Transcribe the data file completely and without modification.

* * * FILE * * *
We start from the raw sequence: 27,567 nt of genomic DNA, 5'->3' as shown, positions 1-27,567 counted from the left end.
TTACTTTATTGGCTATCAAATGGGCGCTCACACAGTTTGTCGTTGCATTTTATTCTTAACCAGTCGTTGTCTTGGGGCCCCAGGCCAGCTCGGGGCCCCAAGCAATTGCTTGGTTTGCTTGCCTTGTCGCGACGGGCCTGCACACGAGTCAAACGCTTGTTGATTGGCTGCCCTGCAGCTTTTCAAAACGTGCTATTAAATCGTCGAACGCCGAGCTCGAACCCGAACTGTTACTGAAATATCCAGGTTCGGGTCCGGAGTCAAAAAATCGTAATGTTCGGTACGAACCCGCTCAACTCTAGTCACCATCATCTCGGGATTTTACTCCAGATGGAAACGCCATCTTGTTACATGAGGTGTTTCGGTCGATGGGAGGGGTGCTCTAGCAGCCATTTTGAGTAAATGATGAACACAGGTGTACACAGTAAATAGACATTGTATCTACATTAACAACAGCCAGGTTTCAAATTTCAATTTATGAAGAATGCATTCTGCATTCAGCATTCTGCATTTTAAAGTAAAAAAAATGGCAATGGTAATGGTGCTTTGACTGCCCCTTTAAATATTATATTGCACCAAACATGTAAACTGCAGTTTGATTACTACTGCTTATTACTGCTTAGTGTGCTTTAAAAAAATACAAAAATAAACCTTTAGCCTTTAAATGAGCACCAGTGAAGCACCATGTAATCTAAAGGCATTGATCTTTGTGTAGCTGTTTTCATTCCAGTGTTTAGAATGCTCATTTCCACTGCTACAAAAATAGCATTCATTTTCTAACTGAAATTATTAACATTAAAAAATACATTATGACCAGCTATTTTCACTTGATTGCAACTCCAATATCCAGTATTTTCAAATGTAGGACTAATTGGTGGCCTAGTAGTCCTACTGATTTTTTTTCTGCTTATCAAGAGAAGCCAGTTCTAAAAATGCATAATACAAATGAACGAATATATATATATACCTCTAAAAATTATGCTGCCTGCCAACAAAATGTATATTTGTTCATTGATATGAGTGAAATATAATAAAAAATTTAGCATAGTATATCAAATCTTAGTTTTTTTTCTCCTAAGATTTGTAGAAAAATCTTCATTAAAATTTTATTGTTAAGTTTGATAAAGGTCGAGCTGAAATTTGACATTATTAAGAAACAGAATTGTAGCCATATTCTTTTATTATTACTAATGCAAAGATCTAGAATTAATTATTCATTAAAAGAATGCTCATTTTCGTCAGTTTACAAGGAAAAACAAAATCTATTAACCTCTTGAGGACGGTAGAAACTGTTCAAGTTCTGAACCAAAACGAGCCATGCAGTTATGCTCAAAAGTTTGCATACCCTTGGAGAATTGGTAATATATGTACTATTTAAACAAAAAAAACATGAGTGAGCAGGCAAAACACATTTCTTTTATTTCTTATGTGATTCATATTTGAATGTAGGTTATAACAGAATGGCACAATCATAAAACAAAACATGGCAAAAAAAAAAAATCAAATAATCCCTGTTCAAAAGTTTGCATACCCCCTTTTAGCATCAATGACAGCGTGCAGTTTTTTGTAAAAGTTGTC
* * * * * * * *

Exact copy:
We start from the raw sequence: 27,567 nt of genomic DNA, 5'->3' as shown, positions 1-27,567 counted from the left end.
TTACTTTATTGGCTATCAAATGGGCGCTCACACAGTTTGTCGTTGCATTTTATTCTTAACCAGTCGTTGTCTTGGGGCCCCAGGCCAGCTCGGGGCCCCAAGCAATTGCTTGGTTTGCTTGCCTTGTCGCGACGGGCCTGCACACGAGTCAAACGCTTGTTGATTGGCTGCCCTGCAGCTTTTCAAAACGTGCTATTAAATCGTCGAACGCCGAGCTCGAACCCGAACTGTTACTGAAATATCCAGGTTCGGGTCCGGAGTCAAAAAATCGTAATGTTCGGTACGAACCCGCTCAACTCTAGTCACCATCATCTCGGGATTTTACTCCAGATGGAAACGCCATCTTGTTACATGAGGTGTTTCGGTCGATGGGAGGGGTGCTCTAGCAGCCATTTTGAGTAAATGATGAACACAGGTGTACACAGTAAATAGACATTGTATCTACATTAACAACAGCCAGGTTTCAAATTTCAATTTATGAAGAATGCATTCTGCATTCAGCATTCTGCATTTTAAAGTAAAAAAAATGGCAATGGTAATGGTGCTTTGACTGCCCCTTTAAATATTATATTGCACCAAACATGTAAACTGCAGTTTGATTACTACTGCTTATTACTGCTTAGTGTGCTTTAAAAAAATACAAAAATAAACCTTTAGCCTTTAAATGAGCACCAGTGAAGCACCATGTAATCTAAAGGCATTGATCTTTGTGTAGCTGTTTTCATTCCAGTGTTTAGAATGCTCATTTCCACTGCTACAAAAATAGCATTCATTTTCTAACTGAAATTATTAACATTAAAAAATACATTATGACCAGCTATTTTCACTTGATTGCAACTCCAATATCCAGTATTTTCAAATGTAGGACTAATTGGTGGCCTAGTAGTCCTACTGATTTTTTTTCTGCTTATCAAGAGAAGCCAGTTCTAAAAATGCATAATACAAATGAACGAATATATATATATACCTCTAAAAATTATGCTGCCTGCCAACAAAATGTATATTTGTTCATTGATATGAGTGAAATATAATAAAAAATTTAGCATAGTATATCAAATCTTAGTTTTTTTTCTCCTAAGATTTGTAGAAAAATCTTCATTAAAATTTTATTGTTAAGTTTGATAAAGGTCGAGCTGAAATTTGACATTATTAAGAAACAGAATTGTAGCCATATTCTTTTATTATTACTAATGCAAAGATCTAGAATTAATTATTCATTAAAAGAATGCTCATTTTCGTCAGTTTACAAGGAAAAACAAAATCTATTAACCTCTTGAGGACGGTAGAAACTGTTCAAGTTCTGAACCAAAACGAGCCATGCAGTTATGCTCAAAAGTTTGCATACCCTTGGAGAATTGGTAATATATGTACTATTTAAACAAAAAAAACATGAGTGAGCAGGCAAAACACATTTCTTTTATTTCTTATGTGATTCATATTTGAATGTAGGTTATAACAGAATGGCACAATCATAAAACAAAACATGGCAAAAAAAAAAAATCAAATAATCCCTGTTCAAAAGTTTGCATACCCCCTTTTAGCATCAATGACAGCGTGCAGTTTTTTGTAAAAGTTGTC